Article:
The prime season for derechos runs from May to August. "They're typically favored over the Southern Plains and the Lower Mississippi Valley early in the season, and the activity moves north later in the summer," Pryor said. Early-season hot spots are in the Tornado Alley states of Oklahoma, Kansas, Missouri and Arkansas. Later in the season, the action shifts to southern Minnesota, the Great Lakes and the Ohio Valley region. The states in the "bull's-eye" regions might get more than one significant derecho in the course of a year, Pryor said.

Roughly every four years, a derecho breaks out of the Midwest, crosses the Appalachian Mountains and heads for the Atlantic without dissipating, Pryor said. That's what happened last year.

How much warning time can we get?

The National Weather Service issued Wednesday's alerts several hours before the expected onset of strong windstorms. That compares with an average lead time of 13 minutes for tornado warnings. "The lead time with a derecho should be much longer ... because these storms are so much larger and have a much longer lifetime," Pryor said. "There's no reason why you couldn't warn a particular area two to several hours in advance, unless it's the area where the storm is developing." Then the lead time might be an hour or less, he said.

The alerts are generally issued in the form of severe weather watches or warnings. One of the things to watch for is the possibility of "widespread damaging winds."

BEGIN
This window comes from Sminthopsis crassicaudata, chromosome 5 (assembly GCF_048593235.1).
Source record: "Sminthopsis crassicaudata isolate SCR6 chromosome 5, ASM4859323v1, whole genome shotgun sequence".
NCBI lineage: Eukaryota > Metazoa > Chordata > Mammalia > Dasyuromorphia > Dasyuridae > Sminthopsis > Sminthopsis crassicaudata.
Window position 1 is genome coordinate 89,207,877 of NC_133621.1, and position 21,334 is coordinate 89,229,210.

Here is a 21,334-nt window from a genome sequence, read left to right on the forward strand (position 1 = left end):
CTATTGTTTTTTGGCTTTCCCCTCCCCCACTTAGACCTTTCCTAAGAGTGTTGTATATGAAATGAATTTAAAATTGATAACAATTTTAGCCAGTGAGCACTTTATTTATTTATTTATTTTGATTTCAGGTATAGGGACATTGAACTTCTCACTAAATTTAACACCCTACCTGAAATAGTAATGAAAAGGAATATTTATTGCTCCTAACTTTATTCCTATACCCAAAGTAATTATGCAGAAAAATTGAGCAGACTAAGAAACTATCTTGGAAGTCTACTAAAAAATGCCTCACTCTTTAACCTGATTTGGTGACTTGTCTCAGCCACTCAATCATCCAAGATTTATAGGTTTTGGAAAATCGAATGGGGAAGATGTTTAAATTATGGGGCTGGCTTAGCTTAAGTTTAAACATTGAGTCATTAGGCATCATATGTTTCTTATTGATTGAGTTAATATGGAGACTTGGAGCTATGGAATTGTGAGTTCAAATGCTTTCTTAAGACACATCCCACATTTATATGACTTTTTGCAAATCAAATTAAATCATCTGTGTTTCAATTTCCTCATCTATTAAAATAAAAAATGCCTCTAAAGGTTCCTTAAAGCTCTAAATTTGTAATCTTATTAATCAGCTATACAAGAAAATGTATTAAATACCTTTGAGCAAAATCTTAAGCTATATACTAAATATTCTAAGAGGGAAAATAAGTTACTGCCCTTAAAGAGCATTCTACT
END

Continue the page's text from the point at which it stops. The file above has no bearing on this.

Last June's derecho was a special case, in that it didn't follow the predicted path. Most forecasters expected the derecho to break up when it hit the Appalachians. They were caught off guard when it didn't, but nevertheless, they "generally did an excellent job issuing warnings," according to the weather service's post-storm assessment. Overall lead times were greater than 30 minutes.

What should be done if there's a derecho threat?

The response should be pretty much what you'd do about approaching tornadoes or other types of severe storms. If there's enough time, "secure loose items outside, bring in furniture and other equipment that could become a missile hazard," Pryor said. Seek shelter in a sturdy structure, and stay away from windows.

"With tornadoes, what you see more in terms of structural damage are homes and other types of structures that are twisted and blown off their foundations. [With derechos] there can be roof damage, window damage, but for the most part the home remains on its foundation," Pryor said. "Straight-line winds have more of an impact on vegetation. They've been known to take down large areas of deciduous trees — that's known as a blowdown."

Keep an eye on the National Weather Service's Storm Prediction Center website as well as The Weather Channel and NBC News' weather coverage for updates as the Midwest storms progress. 

Desmond Boylan / Reuters

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Alan Boyle is NBCNews.com's science editor. Connect with the Cosmic Log community by "liking" the NBC News Science Facebook page, following @b0yle on Twitter and adding the Cosmic Log page to your Google+ presence. To keep up with NBCNews.com's stories about science and space, sign up for the Tech & Science newsletter, delivered to your email in-box every weekday. You can also check out "The Case for Pluto," my book about the controversial dwarf planet and the search for new worlds.